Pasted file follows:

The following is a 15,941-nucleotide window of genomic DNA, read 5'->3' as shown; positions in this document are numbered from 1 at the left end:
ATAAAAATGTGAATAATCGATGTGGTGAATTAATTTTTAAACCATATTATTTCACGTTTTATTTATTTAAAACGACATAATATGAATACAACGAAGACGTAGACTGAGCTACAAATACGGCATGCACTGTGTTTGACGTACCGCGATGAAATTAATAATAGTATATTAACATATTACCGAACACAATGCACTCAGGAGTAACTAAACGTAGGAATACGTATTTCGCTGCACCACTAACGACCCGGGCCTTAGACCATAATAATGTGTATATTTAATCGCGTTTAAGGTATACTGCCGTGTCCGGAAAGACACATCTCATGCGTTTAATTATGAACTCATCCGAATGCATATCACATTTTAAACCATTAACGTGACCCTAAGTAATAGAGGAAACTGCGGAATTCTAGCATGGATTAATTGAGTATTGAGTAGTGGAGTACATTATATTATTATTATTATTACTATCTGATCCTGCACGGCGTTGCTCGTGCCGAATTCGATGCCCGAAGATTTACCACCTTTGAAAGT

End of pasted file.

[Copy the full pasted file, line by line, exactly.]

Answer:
The following is a 15,941-nucleotide window of genomic DNA, read 5'->3' as shown; positions in this document are numbered from 1 at the left end:
ATAAAAATGTGAATAATCGATGTGGTGAATTAATTTTTAAACCATATTATTTCACGTTTTATTTATTTAAAACGACATAATATGAATACAACGAAGACGTAGACTGAGCTACAAATACGGCATGCACTGTGTTTGACGTACCGCGATGAAATTAATAATAGTATATTAACATATTACCGAACACAATGCACTCAGGAGTAACTAAACGTAGGAATACGTATTTCGCTGCACCACTAACGACCCGGGCCTTAGACCATAATAATGTGTATATTTAATCGCGTTTAAGGTATACTGCCGTGTCCGGAAAGACACATCTCATGCGTTTAATTATGAACTCATCCGAATGCATATCACATTTTAAACCATTAACGTGACCCTAAGTAATAGAGGAAACTGCGGAATTCTAGCATGGATTAATTGAGTATTGAGTAGTGGAGTACATTATATTATTATTATTATTACTATCTGATCCTGCACGGCGTTGCTCGTGCCGAATTCGATGCCCGAAGATTTACCACCTTTGAAAGT